At any given time you have a finite amount of resources at your disposal.  Just having these resources though isn't as important as how you use them.  Each particular use (allocation) of your resources will provide you with x amount of value and others with y amount value.  Given that that no two allocations of your resources will create/destroy the same exact amount of value, every single possible allocation of your resources can be plotted on a different point on this graph.

Where would you plot the following?

Forgetting to wear deodorant
Helping your friend move
Realizing after it's too late that there isn't any toilet paper
Donating $100 to your favorite cause
Pranking your friend
Going to a party instead of studying for an exam
Having sex with your best friend's significant other
Curing cancer
Losing $1000 at the race track
Starting WWIII

When you compare any two points on the graph, whichever point is closest to (10,10) is the more efficient (less wasteful) allocation.  A mistake is when the less efficient allocation is chosen.  The size of the mistake can be determined by subtracting the shorter distance from the longer distance.

We're all fallible, but we're not all equally fallible.  It's a given that some people are going to make less mistakes than other people.  Markets work because people can give you positive feedback (money) if your resource allocations create value for them.  As a result, the more value that you create for others, the more influence you'll have over how society's limited resources are used.  This fail safe device limits the amount of resources that end up in the hands of the people who make the most mistakes.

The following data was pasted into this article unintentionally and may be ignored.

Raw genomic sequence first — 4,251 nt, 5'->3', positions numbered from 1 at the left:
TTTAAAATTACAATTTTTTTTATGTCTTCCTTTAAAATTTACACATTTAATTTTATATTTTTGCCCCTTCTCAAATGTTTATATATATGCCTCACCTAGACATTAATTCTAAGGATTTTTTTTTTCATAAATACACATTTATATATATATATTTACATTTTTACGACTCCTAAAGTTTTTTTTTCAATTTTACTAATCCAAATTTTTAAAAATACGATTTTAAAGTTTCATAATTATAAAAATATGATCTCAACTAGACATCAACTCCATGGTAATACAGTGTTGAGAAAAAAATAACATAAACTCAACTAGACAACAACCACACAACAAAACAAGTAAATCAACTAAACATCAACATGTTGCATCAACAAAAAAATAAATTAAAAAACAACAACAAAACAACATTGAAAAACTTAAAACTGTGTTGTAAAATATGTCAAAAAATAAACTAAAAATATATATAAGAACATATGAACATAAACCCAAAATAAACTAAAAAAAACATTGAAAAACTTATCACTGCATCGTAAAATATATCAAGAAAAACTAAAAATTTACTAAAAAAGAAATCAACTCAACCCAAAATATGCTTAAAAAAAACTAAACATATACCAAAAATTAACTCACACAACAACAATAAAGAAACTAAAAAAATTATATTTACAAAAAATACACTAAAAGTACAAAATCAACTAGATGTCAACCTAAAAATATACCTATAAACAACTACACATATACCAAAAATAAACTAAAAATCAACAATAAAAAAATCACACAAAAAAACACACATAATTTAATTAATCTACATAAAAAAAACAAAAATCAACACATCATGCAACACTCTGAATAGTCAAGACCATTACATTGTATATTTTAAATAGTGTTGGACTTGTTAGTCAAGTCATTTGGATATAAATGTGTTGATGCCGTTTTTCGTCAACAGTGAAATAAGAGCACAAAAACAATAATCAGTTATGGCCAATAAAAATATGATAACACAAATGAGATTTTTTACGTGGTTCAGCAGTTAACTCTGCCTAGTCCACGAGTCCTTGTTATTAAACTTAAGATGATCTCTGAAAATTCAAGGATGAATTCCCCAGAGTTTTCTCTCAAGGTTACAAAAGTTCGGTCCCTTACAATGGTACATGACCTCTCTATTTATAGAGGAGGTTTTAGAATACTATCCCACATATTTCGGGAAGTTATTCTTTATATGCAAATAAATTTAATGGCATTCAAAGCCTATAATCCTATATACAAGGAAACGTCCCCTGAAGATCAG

If we can't give people feedback on how well they are using society's limited resources, then too many resources will end up in the wrong hands.  Even when resources do happen to end up in the right hands...producers will be decentivized because the size of the carrot will not depend on their effort to research and accurately predict the most valuable allocations.

If anybody is interested in a critique of dollar voting please read On the Phenomenon of Bullshit Jobs by David Graeber.  For a short and sweet rebuttal please read BS Jobs and BS Economics by Alex Tabarrok.  For a longer, but relatively accessible, rebuttal I highly recommend reading Democracy, the Market, and the Logic of Social Choice by Samuel DeCanio.